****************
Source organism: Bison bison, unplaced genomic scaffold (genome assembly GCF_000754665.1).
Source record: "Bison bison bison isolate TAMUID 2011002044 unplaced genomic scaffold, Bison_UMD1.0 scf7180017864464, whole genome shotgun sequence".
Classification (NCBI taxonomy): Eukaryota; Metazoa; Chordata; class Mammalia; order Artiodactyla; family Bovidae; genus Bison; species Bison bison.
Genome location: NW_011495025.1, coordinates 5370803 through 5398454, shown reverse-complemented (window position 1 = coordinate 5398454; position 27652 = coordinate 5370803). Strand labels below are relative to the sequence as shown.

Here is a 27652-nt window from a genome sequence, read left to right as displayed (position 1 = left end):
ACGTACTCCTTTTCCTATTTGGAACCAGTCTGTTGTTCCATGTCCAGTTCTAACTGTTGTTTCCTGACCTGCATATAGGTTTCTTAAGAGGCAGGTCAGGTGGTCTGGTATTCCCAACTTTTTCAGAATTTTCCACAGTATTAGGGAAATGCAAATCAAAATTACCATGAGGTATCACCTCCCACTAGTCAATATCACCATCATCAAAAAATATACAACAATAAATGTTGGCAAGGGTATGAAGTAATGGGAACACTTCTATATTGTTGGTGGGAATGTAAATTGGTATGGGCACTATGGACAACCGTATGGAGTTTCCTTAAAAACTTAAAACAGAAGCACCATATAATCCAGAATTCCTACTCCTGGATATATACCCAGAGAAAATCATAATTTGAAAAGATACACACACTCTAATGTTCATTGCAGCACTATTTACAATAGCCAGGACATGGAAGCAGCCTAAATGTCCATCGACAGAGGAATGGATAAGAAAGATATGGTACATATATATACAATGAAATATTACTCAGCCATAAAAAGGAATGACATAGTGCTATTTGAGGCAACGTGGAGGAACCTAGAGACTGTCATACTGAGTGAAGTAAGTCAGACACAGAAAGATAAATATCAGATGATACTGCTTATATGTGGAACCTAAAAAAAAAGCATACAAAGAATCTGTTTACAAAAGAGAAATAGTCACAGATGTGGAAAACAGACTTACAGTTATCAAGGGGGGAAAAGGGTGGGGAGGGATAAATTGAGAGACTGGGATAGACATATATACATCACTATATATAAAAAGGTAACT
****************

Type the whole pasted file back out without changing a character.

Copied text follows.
Source organism: Bison bison, unplaced genomic scaffold (genome assembly GCF_000754665.1).
Source record: "Bison bison bison isolate TAMUID 2011002044 unplaced genomic scaffold, Bison_UMD1.0 scf7180017864464, whole genome shotgun sequence".
Classification (NCBI taxonomy): Eukaryota; Metazoa; Chordata; class Mammalia; order Artiodactyla; family Bovidae; genus Bison; species Bison bison.
Genome location: NW_011495025.1, coordinates 5370803 through 5398454, shown reverse-complemented (window position 1 = coordinate 5398454; position 27652 = coordinate 5370803). Strand labels below are relative to the sequence as shown.

Here is a 27652-nt window from a genome sequence, read left to right as displayed (position 1 = left end):
ACGTACTCCTTTTCCTATTTGGAACCAGTCTGTTGTTCCATGTCCAGTTCTAACTGTTGTTTCCTGACCTGCATATAGGTTTCTTAAGAGGCAGGTCAGGTGGTCTGGTATTCCCAACTTTTTCAGAATTTTCCACAGTATTAGGGAAATGCAAATCAAAATTACCATGAGGTATCACCTCCCACTAGTCAATATCACCATCATCAAAAAATATACAACAATAAATGTTGGCAAGGGTATGAAGTAATGGGAACACTTCTATATTGTTGGTGGGAATGTAAATTGGTATGGGCACTATGGACAACCGTATGGAGTTTCCTTAAAAACTTAAAACAGAAGCACCATATAATCCAGAATTCCTACTCCTGGATATATACCCAGAGAAAATCATAATTTGAAAAGATACACACACTCTAATGTTCATTGCAGCACTATTTACAATAGCCAGGACATGGAAGCAGCCTAAATGTCCATCGACAGAGGAATGGATAAGAAAGATATGGTACATATATATACAATGAAATATTACTCAGCCATAAAAAGGAATGACATAGTGCTATTTGAGGCAACGTGGAGGAACCTAGAGACTGTCATACTGAGTGAAGTAAGTCAGACACAGAAAGATAAATATCAGATGATACTGCTTATATGTGGAACCTAAAAAAAAAGCATACAAAGAATCTGTTTACAAAAGAGAAATAGTCACAGATGTGGAAAACAGACTTACAGTTATCAAGGGGGGAAAAGGGTGGGGAGGGATAAATTGAGAGACTGGGATAGACATATATACATCACTATATATAAAAAGGTAACT